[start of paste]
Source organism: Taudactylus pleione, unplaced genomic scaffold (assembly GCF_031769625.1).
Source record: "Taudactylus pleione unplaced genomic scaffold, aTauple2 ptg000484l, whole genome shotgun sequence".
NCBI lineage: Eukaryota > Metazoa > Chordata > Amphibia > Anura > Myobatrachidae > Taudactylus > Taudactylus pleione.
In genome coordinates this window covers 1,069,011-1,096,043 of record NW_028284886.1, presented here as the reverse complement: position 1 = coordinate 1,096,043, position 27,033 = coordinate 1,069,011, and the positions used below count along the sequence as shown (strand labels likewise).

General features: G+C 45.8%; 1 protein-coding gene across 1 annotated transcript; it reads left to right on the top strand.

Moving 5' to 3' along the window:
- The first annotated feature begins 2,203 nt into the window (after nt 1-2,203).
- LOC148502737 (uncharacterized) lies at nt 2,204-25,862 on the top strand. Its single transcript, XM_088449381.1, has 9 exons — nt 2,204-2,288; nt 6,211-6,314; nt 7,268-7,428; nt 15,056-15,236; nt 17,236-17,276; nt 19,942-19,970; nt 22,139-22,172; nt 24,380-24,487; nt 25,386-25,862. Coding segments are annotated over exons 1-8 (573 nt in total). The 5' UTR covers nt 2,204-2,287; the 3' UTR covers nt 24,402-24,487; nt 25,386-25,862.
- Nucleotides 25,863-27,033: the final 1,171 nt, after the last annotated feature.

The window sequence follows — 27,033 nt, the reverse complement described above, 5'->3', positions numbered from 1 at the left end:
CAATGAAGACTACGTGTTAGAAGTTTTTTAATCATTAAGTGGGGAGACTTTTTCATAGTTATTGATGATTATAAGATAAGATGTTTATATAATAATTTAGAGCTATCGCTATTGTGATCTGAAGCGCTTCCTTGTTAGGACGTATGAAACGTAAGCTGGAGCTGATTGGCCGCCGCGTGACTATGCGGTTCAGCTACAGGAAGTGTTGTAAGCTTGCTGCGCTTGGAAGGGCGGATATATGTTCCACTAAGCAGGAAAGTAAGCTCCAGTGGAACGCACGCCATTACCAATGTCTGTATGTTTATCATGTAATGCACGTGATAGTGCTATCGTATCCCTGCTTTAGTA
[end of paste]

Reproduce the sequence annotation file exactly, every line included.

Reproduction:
Source organism: Taudactylus pleione, unplaced genomic scaffold (assembly GCF_031769625.1).
Source record: "Taudactylus pleione unplaced genomic scaffold, aTauple2 ptg000484l, whole genome shotgun sequence".
NCBI lineage: Eukaryota > Metazoa > Chordata > Amphibia > Anura > Myobatrachidae > Taudactylus > Taudactylus pleione.
In genome coordinates this window covers 1,069,011-1,096,043 of record NW_028284886.1, presented here as the reverse complement: position 1 = coordinate 1,096,043, position 27,033 = coordinate 1,069,011, and the positions used below count along the sequence as shown (strand labels likewise).

General features: G+C 45.8%; 1 protein-coding gene across 1 annotated transcript; it reads left to right on the top strand.

Moving 5' to 3' along the window:
- The first annotated feature begins 2,203 nt into the window (after nt 1-2,203).
- LOC148502737 (uncharacterized) lies at nt 2,204-25,862 on the top strand. Its single transcript, XM_088449381.1, has 9 exons — nt 2,204-2,288; nt 6,211-6,314; nt 7,268-7,428; nt 15,056-15,236; nt 17,236-17,276; nt 19,942-19,970; nt 22,139-22,172; nt 24,380-24,487; nt 25,386-25,862. Coding segments are annotated over exons 1-8 (573 nt in total). The 5' UTR covers nt 2,204-2,287; the 3' UTR covers nt 24,402-24,487; nt 25,386-25,862.
- Nucleotides 25,863-27,033: the final 1,171 nt, after the last annotated feature.

The window sequence follows — 27,033 nt, the reverse complement described above, 5'->3', positions numbered from 1 at the left end:
CAATGAAGACTACGTGTTAGAAGTTTTTTAATCATTAAGTGGGGAGACTTTTTCATAGTTATTGATGATTATAAGATAAGATGTTTATATAATAATTTAGAGCTATCGCTATTGTGATCTGAAGCGCTTCCTTGTTAGGACGTATGAAACGTAAGCTGGAGCTGATTGGCCGCCGCGTGACTATGCGGTTCAGCTACAGGAAGTGTTGTAAGCTTGCTGCGCTTGGAAGGGCGGATATATGTTCCACTAAGCAGGAAAGTAAGCTCCAGTGGAACGCACGCCATTACCAATGTCTGTATGTTTATCATGTAATGCACGTGATAGTGCTATCGTATCCCTGCTTTAGTA